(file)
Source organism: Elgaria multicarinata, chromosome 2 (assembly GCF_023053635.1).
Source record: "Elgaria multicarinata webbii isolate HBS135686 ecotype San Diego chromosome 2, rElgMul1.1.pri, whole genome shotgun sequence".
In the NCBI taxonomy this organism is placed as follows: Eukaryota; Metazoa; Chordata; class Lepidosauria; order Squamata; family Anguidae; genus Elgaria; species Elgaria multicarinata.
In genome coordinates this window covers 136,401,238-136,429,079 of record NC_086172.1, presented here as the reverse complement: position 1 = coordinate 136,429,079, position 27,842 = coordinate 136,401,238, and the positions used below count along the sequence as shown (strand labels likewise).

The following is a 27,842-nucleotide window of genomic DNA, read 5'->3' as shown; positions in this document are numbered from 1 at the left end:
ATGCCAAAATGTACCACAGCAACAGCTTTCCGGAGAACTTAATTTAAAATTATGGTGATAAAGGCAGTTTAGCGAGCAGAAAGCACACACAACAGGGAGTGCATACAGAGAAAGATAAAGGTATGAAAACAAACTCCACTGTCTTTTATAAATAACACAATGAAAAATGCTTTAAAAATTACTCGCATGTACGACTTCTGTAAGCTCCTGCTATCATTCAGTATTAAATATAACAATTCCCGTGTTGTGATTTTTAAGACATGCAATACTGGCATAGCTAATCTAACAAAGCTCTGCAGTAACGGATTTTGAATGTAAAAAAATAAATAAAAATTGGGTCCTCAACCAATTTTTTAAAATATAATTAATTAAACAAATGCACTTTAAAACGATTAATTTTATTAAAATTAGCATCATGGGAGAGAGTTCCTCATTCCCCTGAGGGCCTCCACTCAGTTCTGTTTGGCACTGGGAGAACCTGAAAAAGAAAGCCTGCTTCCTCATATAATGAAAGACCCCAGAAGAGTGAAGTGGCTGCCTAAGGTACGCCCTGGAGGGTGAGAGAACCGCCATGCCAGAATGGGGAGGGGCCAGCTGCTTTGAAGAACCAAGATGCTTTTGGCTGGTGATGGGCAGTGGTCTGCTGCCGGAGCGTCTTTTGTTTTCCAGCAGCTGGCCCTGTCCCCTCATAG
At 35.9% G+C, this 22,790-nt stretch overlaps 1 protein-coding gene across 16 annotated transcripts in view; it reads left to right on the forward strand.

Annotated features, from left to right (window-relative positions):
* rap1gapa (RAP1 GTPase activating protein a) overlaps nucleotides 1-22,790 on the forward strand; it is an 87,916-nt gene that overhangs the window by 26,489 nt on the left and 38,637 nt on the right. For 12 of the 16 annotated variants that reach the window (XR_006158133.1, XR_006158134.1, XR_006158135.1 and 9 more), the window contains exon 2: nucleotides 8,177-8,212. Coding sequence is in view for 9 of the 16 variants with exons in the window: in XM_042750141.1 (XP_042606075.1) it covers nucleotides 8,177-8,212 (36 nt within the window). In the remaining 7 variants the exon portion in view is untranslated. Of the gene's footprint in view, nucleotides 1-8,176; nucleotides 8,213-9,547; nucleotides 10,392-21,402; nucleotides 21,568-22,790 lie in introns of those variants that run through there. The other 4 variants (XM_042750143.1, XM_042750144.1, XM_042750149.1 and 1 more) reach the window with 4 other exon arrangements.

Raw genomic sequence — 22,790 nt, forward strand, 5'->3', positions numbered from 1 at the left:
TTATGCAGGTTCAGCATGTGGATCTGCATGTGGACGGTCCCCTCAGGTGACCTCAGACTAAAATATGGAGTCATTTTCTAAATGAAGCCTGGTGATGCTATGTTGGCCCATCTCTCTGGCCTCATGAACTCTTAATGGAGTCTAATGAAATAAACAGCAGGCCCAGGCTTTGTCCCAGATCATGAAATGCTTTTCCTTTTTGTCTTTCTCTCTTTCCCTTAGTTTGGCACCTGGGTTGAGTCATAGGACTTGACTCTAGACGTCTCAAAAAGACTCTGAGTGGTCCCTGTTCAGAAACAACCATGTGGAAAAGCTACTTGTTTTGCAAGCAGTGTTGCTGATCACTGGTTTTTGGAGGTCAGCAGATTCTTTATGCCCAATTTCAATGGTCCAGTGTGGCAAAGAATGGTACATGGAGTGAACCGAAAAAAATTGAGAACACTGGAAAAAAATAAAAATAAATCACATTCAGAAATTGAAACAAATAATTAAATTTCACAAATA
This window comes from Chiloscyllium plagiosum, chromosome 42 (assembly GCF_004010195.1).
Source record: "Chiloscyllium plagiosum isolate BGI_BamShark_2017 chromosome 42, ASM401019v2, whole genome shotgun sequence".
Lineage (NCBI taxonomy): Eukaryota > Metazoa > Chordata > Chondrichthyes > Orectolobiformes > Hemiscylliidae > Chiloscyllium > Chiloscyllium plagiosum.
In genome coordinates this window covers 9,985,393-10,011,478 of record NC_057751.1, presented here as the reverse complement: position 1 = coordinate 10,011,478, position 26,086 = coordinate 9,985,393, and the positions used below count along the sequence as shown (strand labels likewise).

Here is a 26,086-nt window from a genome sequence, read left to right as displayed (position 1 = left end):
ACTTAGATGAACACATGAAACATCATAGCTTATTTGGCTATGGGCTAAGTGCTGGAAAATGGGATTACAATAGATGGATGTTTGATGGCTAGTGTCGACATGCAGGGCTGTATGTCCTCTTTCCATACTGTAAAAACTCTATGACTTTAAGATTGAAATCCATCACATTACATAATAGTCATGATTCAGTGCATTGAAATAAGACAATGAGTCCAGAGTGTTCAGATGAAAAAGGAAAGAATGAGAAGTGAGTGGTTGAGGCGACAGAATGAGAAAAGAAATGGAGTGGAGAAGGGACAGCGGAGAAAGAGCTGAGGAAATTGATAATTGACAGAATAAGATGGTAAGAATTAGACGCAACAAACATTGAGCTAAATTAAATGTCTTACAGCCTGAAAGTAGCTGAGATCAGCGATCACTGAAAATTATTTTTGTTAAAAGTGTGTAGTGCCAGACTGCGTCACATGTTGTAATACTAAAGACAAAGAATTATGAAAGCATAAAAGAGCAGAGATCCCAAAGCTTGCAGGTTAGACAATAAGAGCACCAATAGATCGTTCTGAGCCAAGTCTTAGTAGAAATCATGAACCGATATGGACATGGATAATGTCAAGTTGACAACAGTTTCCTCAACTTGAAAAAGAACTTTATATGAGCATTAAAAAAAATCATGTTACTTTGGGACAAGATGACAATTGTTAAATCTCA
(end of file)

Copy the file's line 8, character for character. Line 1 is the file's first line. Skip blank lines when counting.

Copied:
Annotated features, from left to right (window-relative positions):